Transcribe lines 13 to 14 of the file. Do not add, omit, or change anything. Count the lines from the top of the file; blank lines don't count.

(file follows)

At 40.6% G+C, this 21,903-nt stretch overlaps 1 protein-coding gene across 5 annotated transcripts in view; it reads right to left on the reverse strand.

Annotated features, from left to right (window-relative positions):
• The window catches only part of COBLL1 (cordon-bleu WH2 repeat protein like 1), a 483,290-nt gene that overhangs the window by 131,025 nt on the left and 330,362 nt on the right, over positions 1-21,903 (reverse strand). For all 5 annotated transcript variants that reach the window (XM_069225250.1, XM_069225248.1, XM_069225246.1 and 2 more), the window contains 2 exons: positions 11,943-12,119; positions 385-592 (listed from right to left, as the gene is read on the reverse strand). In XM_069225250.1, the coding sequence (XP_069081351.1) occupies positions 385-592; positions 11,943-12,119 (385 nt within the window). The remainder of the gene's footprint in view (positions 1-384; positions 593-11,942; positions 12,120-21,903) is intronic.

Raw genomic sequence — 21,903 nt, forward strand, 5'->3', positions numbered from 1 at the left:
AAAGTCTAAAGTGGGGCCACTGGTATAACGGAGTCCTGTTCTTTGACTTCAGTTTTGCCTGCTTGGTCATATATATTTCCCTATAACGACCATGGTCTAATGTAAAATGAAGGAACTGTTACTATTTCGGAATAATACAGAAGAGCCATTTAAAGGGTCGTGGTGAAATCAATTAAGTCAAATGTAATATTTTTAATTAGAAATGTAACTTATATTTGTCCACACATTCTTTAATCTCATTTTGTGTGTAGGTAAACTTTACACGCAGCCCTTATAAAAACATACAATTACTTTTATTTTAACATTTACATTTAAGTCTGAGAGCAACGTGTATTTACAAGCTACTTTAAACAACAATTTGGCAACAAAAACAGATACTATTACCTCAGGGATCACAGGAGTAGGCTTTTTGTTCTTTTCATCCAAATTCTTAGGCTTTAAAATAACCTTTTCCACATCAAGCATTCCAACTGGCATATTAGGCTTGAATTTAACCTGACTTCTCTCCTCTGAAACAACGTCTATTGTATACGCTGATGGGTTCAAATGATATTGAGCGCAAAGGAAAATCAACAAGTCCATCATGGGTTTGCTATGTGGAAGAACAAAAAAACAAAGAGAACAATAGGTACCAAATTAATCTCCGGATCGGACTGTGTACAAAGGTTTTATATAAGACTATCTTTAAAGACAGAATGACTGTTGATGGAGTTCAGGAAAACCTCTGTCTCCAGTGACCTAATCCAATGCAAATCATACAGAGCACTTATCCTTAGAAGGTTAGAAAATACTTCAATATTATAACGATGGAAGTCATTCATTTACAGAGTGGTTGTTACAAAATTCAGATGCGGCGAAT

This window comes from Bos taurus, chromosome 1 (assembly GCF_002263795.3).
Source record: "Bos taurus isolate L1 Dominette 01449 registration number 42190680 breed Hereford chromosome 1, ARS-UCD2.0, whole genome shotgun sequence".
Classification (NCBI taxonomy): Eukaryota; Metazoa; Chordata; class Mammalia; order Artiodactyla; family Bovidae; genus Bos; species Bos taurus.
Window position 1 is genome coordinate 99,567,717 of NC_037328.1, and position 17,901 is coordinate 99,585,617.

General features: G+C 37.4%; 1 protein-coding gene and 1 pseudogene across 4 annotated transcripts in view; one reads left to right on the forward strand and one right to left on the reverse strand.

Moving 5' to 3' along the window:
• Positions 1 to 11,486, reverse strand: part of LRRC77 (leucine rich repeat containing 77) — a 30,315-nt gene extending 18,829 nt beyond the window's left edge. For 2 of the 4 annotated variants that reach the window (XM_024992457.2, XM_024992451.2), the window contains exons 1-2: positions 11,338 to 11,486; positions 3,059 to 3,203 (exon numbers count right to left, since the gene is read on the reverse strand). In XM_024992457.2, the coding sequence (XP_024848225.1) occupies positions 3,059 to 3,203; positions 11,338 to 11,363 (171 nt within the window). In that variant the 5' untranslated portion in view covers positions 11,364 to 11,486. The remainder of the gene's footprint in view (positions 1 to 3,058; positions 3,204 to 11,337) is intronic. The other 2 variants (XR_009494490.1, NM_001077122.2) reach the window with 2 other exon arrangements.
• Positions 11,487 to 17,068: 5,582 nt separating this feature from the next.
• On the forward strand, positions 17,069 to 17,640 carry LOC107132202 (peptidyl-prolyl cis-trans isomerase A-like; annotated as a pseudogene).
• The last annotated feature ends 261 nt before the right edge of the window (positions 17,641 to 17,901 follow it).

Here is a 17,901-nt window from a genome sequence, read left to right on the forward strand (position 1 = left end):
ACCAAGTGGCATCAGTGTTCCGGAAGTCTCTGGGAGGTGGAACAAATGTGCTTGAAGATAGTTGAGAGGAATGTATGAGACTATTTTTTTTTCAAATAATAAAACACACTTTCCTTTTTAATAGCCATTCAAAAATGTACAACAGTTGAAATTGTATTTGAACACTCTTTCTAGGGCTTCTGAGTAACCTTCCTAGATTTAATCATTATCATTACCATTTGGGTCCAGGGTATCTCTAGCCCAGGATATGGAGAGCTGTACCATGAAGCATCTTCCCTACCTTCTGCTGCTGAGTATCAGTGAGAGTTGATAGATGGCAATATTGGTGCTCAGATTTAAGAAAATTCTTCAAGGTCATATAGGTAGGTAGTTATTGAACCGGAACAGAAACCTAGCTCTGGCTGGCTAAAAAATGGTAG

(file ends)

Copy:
• Positions 11,487 to 17,068: 5,582 nt separating this feature from the next.
• On the forward strand, positions 17,069 to 17,640 carry LOC107132202 (peptidyl-prolyl cis-trans isomerase A-like; annotated as a pseudogene).